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13 October 2021

Denis Villeneuve’s Dune is a coming-of-age space epic

For all its monsters and skulduggery, this is essentially a story in which a young man dreams of a woman in a far-off land.

By Ryan Gilbey

Is Frank Herbert’s 1965 science fiction best-seller Dune unfilmable? Alejandro Jodorowsky spent several years and $2m trying to turn the book into an epic starring Salvador Dali and Mick Jagger. David Lynch’s 1984 version at least made it to the screen, though make sense it largely did not. (The producer Dino de Laurentiis, who slashed Lynch’s five-hour cut to just over two, later confessed that “we destroyed Dune in the editing room”.)

Whereas those directors are visionaries, Denis Villeneuve (Arrival, Blade Runner 2049) is a journeyman with visual flair. On the evidence of his Dune, this may be what is needed to wrestle the unruly material into shape. His first smart decision is not to compress Herbert’s novel into a single film. (A trilogy is on the cards if this one is a hit.) His second is to remember that, for all its monsters, melees and skulduggery, Dune is a coming-of-age story in which a young man dreams of a woman in a far-off land. Setting out to find her, he finds himself in the process.

This is Paul (Timothée Chalamet), heir to the House of Atreides, the ruling family on the “homeworld” of Caladan in the year 10191. The word “planet” seems to have fallen slightly from favour in the 102nd century, though coffee has survived, thank God. That said, some of the preparation techniques – using spit in lieu of water, for instance – wouldn’t pass muster at the better high-street chains. Saliva latte, anyone?

Paul’s father, Duke Leto (Oscar Isaac), has been appointed steward of the desert world Arrakis, long exploited for its precious hallucinogenic spice “melange”, which extends life, facilitates interstellar travel, and turns the eyes of the indigenous Fremen people a piercing electric blue. It is one such creature, Chani (Zendaya), who has been materialising in Paul’s dreams.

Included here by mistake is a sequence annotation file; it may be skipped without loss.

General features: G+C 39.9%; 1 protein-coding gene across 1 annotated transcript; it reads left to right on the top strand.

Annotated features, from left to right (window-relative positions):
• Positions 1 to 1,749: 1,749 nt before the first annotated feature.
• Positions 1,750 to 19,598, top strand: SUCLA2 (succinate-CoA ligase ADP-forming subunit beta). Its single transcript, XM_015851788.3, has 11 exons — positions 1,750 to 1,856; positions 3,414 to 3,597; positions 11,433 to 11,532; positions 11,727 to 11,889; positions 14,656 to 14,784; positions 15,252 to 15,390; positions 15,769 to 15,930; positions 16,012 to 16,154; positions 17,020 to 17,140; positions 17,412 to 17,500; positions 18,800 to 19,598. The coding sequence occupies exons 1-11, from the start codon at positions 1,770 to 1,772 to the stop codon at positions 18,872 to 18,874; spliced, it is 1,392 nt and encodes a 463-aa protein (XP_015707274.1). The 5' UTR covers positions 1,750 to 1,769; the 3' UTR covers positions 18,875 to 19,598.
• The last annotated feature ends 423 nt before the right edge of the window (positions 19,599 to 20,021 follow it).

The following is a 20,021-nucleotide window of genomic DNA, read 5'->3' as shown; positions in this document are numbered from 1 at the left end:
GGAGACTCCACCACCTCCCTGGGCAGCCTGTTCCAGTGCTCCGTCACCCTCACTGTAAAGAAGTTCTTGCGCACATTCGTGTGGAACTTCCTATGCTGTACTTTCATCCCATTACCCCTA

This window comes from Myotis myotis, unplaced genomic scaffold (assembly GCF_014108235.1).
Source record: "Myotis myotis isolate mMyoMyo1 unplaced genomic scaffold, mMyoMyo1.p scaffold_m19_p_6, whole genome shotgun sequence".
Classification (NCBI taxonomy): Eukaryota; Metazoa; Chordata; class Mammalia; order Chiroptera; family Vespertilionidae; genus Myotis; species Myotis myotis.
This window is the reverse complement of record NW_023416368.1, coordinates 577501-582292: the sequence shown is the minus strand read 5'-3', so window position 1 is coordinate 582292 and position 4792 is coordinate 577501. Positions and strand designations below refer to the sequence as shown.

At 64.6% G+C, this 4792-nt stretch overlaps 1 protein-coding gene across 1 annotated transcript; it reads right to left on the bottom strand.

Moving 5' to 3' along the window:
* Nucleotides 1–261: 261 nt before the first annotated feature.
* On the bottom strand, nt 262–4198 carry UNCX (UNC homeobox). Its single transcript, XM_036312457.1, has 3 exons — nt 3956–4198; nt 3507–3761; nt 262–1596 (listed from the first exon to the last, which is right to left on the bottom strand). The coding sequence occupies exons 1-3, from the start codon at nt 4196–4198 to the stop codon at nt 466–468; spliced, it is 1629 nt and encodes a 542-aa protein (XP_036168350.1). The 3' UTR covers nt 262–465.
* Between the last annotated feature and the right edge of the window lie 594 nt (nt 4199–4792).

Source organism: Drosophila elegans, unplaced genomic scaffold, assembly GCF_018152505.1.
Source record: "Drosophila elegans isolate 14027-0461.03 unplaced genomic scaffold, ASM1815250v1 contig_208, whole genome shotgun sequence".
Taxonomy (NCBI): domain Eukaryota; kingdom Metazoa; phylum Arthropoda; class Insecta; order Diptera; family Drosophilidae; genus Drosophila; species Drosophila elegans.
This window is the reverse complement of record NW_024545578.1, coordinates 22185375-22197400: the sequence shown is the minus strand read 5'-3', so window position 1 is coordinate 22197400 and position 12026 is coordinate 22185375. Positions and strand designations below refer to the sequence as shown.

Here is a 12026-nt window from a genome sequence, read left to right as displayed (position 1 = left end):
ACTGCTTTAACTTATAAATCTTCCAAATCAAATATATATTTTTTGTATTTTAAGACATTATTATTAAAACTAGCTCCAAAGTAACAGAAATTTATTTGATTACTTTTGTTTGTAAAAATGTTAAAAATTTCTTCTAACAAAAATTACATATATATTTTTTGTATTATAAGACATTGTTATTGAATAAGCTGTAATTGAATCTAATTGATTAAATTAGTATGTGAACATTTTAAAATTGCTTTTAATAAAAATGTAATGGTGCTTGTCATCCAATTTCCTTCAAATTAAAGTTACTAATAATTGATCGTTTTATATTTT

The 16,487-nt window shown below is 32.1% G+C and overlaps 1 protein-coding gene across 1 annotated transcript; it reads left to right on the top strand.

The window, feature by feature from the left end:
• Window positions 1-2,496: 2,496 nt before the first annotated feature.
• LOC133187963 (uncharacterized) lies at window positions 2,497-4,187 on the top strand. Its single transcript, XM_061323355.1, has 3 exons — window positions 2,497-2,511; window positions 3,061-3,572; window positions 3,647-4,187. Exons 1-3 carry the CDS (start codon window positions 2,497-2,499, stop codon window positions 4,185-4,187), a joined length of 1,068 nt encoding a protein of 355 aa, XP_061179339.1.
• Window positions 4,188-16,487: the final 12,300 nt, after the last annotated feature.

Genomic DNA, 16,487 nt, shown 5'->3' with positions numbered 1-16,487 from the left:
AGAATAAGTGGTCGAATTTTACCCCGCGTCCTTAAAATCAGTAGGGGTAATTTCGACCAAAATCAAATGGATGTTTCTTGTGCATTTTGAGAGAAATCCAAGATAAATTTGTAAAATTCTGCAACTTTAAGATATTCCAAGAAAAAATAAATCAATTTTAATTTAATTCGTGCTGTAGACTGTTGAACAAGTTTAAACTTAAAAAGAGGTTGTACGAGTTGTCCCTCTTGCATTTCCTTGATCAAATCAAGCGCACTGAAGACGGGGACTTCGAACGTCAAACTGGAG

[see also: David Lowery’s The Green Knight feels like a waking dream]

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The Duke aims to bring a kinder stewardship to Arrakis than his predecessor, the savage Baron Harkonnen (Stellan Skarsgård), but imperialism with a smile is still imperialism. Like any good adolescent waking up to the ills of the world, Paul feels a burning sympathy for the underdogs, such as Stilgar (Javier Bardem), who tells the Duke that “the desert was ours long before you came”, then spits on the floor as a sign of respect. They’re all at it.

Paul has his own burgeoning powers to grapple with. His mother, Lady Jessica (the vivid Rebecca Ferguson), has passed on to him her supernatural abilities. “You made me a freak!” he fumes, as she shudders with a mix of fear at his anger and pride at his strength. It’s like watching Hamlet and Gertrude in space.

The pleasure of Chalamet’s performance, and the film in general, lies in how nimbly it moves between the grand and the parochial. Paul has a momentous destiny before him but he can still be a whiny little squirt, shrugging off combat training (“I’m not in the mood”) and telepathy practice (“I just woke up”). Chalamet, with his gooey eyes and upside-down triangle of a face, plays Paul as surly yet diligent, like James Dean revising for his mocks.

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This contrast between an interior life and its far-reaching responsibilities is felt throughout a film that thrives on disparities of scale – as in the cuts between a hulking spaceship and a shot of Paul picking a blade of grass, or from a tiny jerboa to the immense sloping sand dune that it uses as its playground.

Villeneuve and his cinematographer Greig Fraser dramatise the abundant space without over-filling it, using small details (a frieze, a shaft of light) to suggest a surrounding vastness. Though he lacks Lynch’s transgressive imagination, Villeneuve provides a powerful sense of motion and inevitability as Paul is drawn across the galaxy towards his fate. And his Dune has its own concentrated strangeness, from Hans Zimmer’s booming score, which incorporates what sounds like a chorus of screams, to the sight of Charlotte Rampling, as the intimidating Truthsayer, whose elongated black hat-and-veil combo makes her resemble a postbox in mourning.

The heart can’t help but sink slightly at any two-and-a-half-hour movie that announces itself as “Part One” and closes with the line, “This is only the beginning.” By the end, though, it is possible to feel admiration and even gratitude for a blockbuster so clean and curious in detail, and so comparatively short on bombast. Roll on Part Two – but hold the saliva latte.

“Dune” is in cinemas from 21 October

[see also: In No Time To Die, James Bond is a well-behaved family man]

This article appears in the 13 Oct 2021 issue of the New Statesman, Perfect Storm